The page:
Back when artist Fred Rothenbush traveled the country toting canvases in a van, he painted commissioned portraits for Jimmy Carter, Ronald Reagan and Elvis Presley.
Priceless Rothenbush originals hang in museums, presidential libraries and at Fort Bragg, N.C.
Still, the artist prefers his modest home on the Little Manatee River canal to a formal work studio.
Here, the sunlight hits his canvas just right, making reds pop and blues glisten. Here, he watches the manatees through the kitchen window. Surrounded by family keepsakes, he chats with his wife and eats breakfast where he works.
After four decades making a living as a painter, Rothenbush, 63, still finds inspiration in his own back yard. This weekend he will appear at the Apollo Beach Manatee Festival of the Arts, where he took home the 2011 TECO Energy Award of Excellence.
At the event, sponsored by the South Shore Chamber of Commerce, he will showcase his newest paintings, including a photo-realistic alligator and river-inspired landscapes.
Preparing for the festival, Rothenbush sat at his easel contemplating a work in progress. He pressed his fingers into the bristles of a paintbrush and smiled.
"There's nothing like just getting up in the morning and saying, 'What would I like to paint today?' " he said. "I'm the luckiest guy in the world. I get to do exactly what I want to do. I have this community, in part, to thank for that."
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As a boy growing up in Owensboro, Ky., Rothenbush felt destined to create art. His grandfather painted Rookwood pottery at the turn of the 20th century. His accountant father sold watercolor landscapes part-time.
In grade school, Rothenbush used to skip class, sit by the lake and draw for hours. As a teen he trained his eye to act like a camera. He learned to capture the fleck of orange in a freshly fallen leaf, to mimic shadows and highlight yellow hues in brunette hair.
"Color obsessed me," he said. "Everything I saw, I was drawn to the colors."
Rothenbush won his first major art award at age 12, in a show where he competed against established adult artists. In high school, he painted portraits of his friend's gals and sketched for tips at a local bar. He argued with his art teacher about proper technique.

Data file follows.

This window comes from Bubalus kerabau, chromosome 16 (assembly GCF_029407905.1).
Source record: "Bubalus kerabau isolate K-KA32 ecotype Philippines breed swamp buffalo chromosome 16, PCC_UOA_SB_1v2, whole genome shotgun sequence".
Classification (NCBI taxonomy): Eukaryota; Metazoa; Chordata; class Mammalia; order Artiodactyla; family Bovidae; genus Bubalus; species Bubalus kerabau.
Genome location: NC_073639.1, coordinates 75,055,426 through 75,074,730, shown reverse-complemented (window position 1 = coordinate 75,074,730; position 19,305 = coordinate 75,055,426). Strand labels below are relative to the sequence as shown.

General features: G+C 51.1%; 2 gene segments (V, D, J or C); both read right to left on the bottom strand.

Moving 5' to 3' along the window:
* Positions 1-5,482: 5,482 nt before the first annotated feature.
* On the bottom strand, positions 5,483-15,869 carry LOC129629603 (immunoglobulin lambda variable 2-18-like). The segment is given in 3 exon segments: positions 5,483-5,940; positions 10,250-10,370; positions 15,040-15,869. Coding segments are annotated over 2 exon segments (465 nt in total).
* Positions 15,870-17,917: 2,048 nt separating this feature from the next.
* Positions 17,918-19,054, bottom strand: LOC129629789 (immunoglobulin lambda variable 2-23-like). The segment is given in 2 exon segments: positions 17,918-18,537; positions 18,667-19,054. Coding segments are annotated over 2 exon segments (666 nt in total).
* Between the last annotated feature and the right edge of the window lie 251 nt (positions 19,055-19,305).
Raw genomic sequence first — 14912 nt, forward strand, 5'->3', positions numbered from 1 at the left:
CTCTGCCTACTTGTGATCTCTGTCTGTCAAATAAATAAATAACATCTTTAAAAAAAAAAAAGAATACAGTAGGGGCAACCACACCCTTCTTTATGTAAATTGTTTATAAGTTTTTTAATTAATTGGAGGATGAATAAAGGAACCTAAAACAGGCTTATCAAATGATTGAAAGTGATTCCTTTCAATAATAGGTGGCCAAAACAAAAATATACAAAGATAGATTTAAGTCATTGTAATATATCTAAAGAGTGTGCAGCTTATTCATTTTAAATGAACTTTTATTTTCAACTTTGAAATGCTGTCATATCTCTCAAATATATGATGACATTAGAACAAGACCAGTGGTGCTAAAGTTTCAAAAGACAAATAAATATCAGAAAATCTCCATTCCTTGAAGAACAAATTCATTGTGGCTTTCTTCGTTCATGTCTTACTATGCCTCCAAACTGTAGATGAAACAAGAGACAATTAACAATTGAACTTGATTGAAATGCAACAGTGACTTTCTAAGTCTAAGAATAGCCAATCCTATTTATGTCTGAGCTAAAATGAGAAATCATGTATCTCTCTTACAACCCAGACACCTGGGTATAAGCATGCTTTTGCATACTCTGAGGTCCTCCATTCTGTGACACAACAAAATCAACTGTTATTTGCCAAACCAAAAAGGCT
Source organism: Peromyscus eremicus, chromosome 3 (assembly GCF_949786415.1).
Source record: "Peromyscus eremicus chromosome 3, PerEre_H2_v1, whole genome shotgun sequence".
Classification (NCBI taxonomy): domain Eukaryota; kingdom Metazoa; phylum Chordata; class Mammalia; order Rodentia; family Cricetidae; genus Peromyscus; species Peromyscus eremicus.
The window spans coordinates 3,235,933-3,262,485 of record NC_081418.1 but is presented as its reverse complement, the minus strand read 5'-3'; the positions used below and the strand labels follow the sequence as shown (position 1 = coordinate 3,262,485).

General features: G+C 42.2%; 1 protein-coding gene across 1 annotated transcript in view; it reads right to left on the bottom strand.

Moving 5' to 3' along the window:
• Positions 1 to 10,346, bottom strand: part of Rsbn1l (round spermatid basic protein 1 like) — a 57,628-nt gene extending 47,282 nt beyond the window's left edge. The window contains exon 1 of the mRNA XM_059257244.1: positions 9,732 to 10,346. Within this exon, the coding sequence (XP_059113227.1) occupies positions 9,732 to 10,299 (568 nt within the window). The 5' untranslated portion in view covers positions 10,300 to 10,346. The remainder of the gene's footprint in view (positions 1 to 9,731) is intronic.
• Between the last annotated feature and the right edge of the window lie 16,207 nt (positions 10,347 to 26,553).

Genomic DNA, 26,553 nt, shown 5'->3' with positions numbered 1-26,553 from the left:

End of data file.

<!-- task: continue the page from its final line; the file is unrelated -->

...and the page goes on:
After graduation, the Army drafted Rothenbush and shipped him to Korea, where he spent free time painting works for commanders to send home to family. He returned to the States after two years with plans to move out West. Then, on a visit to his parents' new home in Florida, he met his future wife at First Baptist Church of Ruskin.
"When we shook hands, neither one of us could let go," Rothenbush said. "I knew I had to stay and, it turns out, Florida is a wonderful place to be an artist."
As a newlywed, Polly Rothenbush supported her husband's work. When they purchased their waterfront home 30 years ago, she never asked him to get a "real job." The mother of four remembers packing the kids into the van on weekends, traveling hundreds of miles to art shows.
"I would take my electric skillet and cook us all dinner in motel rooms," she said. "I never hesitated because I knew painting was what he loved. I knew he would be successful."
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Rothenbush made most of his contacts participating in art shows. At home in Ruskin, local commissions kept the family afloat. Then, connections led to meetings with influential leaders and celebrities. Whenever someone called looking for a painter, Rothenbush made himself available, whether that meant a plane ride or a car haul.
Hunters requested him for weeklong trips. Country stars invited him to Nashville's Grand Ole Opry, where he painted Glen Campbell and Dolly Parton. He participated in festivals in every state.
"Shows are the way to success as a professional artist," Rothenbush said. "I still get commission jobs from contacts I made at shows I did 20 years ago."
Today, Rothenbush paintings sell for $750 to $18,000. He works with sheriff's offices and police departments throughout the United States providing paintings for fundraisers and other events. He recently finished a portrait of the late football star Freddie Solomon for the Hillsborough County Sheriff's Department.
In 2007, the Air Force contacted him about painting an aviation battle that took place in the Sangin Valley in Afghanistan. For the project, Rothenbush stayed up all night for months, mastering the detail of pilot uniforms and helicopter wings. The pilots depicted in the painting, which hangs at Fort Bragg, received prints at the Air Force Ball.
"That is the work I am most proud of," Rothenbush said. "Nothing compares to that."
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Wildlife inspires the majority of Rothenbush's noncommissioned work. He takes paints with him to the beach. He spends hours alongside the Hillsborough River. Sometimes, dolphins swim by his dock.
In 1992, Rothenbush displayed his work at the inaugural Manatee Festival of the Arts. Since then, he has participated in the event more than a dozen times. He describes the local arts community as supportive. As a grandfather to 10 girls with a love for art, he hopes more festivals will pop up and help pave the way for young artists. Not that he plans on retiring.
"As long as my hands and my mind holds up," Rothenbush said. "I plan on painting right up until the end."
Sarah Whitman can be reached at (813) 661-2439 or [email protected]ay.com.